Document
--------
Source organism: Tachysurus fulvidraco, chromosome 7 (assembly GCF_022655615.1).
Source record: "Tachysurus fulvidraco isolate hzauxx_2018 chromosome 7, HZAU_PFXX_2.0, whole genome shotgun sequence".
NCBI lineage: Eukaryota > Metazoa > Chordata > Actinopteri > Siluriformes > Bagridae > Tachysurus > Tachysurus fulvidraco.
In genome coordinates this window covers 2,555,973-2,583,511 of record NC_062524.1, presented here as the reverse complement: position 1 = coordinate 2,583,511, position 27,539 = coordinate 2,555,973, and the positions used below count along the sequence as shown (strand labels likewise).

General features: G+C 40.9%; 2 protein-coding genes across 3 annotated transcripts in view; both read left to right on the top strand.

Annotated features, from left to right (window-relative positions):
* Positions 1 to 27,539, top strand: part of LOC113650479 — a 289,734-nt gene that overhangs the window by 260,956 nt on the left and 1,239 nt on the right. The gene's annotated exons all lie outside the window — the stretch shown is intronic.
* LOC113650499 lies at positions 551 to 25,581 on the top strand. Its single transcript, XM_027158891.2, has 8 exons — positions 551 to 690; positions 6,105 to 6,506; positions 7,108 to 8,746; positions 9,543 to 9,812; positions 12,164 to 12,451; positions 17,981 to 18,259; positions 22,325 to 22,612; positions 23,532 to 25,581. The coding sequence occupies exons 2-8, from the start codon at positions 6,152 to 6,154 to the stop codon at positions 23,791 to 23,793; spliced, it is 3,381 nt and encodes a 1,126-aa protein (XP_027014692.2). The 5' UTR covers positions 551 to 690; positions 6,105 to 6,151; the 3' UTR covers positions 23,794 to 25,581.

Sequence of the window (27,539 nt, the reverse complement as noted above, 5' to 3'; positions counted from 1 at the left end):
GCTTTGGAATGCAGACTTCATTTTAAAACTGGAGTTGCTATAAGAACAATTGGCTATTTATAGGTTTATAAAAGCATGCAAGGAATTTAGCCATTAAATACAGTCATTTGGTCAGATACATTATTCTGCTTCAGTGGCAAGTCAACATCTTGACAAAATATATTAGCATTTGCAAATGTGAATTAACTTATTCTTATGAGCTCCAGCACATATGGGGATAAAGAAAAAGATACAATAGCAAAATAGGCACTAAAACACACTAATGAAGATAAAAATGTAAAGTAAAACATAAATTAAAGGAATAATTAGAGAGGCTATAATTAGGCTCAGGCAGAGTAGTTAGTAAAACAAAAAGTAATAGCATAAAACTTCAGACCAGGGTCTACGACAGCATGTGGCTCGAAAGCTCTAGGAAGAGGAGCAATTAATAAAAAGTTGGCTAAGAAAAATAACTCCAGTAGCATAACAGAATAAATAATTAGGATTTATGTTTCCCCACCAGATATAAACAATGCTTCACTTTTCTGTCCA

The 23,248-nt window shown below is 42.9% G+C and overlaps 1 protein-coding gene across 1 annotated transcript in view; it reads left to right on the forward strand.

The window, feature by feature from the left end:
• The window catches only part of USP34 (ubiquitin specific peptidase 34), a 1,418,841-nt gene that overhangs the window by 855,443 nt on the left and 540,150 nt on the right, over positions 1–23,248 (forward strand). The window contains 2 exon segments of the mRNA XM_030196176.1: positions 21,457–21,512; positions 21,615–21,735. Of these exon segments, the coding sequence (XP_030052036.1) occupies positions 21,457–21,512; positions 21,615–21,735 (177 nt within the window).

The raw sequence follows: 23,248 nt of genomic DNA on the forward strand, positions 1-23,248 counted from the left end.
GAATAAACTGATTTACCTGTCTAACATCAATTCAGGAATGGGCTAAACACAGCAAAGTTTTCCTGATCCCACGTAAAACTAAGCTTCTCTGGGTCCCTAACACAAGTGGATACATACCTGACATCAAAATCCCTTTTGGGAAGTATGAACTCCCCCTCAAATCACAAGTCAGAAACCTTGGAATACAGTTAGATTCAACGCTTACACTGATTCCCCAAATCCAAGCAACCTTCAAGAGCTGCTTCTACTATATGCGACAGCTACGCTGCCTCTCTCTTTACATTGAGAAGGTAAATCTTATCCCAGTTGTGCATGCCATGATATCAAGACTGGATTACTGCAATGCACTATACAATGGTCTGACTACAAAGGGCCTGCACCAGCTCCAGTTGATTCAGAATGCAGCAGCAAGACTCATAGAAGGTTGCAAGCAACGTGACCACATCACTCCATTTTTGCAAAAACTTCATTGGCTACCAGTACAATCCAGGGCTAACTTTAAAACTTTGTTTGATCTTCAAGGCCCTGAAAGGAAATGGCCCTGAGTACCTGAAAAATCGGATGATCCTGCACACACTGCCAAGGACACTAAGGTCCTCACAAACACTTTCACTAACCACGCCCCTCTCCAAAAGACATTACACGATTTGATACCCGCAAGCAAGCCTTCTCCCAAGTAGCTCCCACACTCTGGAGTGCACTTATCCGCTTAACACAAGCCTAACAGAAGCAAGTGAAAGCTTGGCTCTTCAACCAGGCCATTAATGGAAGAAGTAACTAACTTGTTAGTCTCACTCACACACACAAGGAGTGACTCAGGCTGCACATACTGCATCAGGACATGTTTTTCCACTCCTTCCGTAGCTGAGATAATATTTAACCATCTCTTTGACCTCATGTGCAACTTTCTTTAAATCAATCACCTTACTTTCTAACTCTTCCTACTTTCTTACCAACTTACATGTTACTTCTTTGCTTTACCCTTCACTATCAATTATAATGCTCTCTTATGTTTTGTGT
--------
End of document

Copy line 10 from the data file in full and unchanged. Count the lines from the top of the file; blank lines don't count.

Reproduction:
GCTTTGGAATGCAGACTTCATTTTAAAACTGGAGTTGCTATAAGAACAATTGGCTATTTATAGGTTTATAAAAGCATGCAAGGAATTTAGCCATTAAATACAGTCATTTGGTCAGATACATTATTCTGCTTCAGTGGCAAGTCAACATCTTGACAAAATATATTAGCATTTGCAAATGTGAATTAACTTATTCTTATGAGCTCCAGCACATATGGGGATAAAGAAAAAGATACAATAGCAAAATAGGCACTAAAACACACTAATGAAGATAAAAATGTAAAGTAAAACATAAATTAAAGGAATAATTAGAGAGGCTATAATTAGGCTCAGGCAGAGTAGTTAGTAAAACAAAAAGTAATAGCATAAAACTTCAGACCAGGGTCTACGACAGCATGTGGCTCGAAAGCTCTAGGAAGAGGAGCAATTAATAAAAAGTTGGCTAAGAAAAATAACTCCAGTAGCATAACAGAATAAATAATTAGGATTTATGTTTCCCCACCAGATATAAACAATGCTTCACTTTTCTGTCCA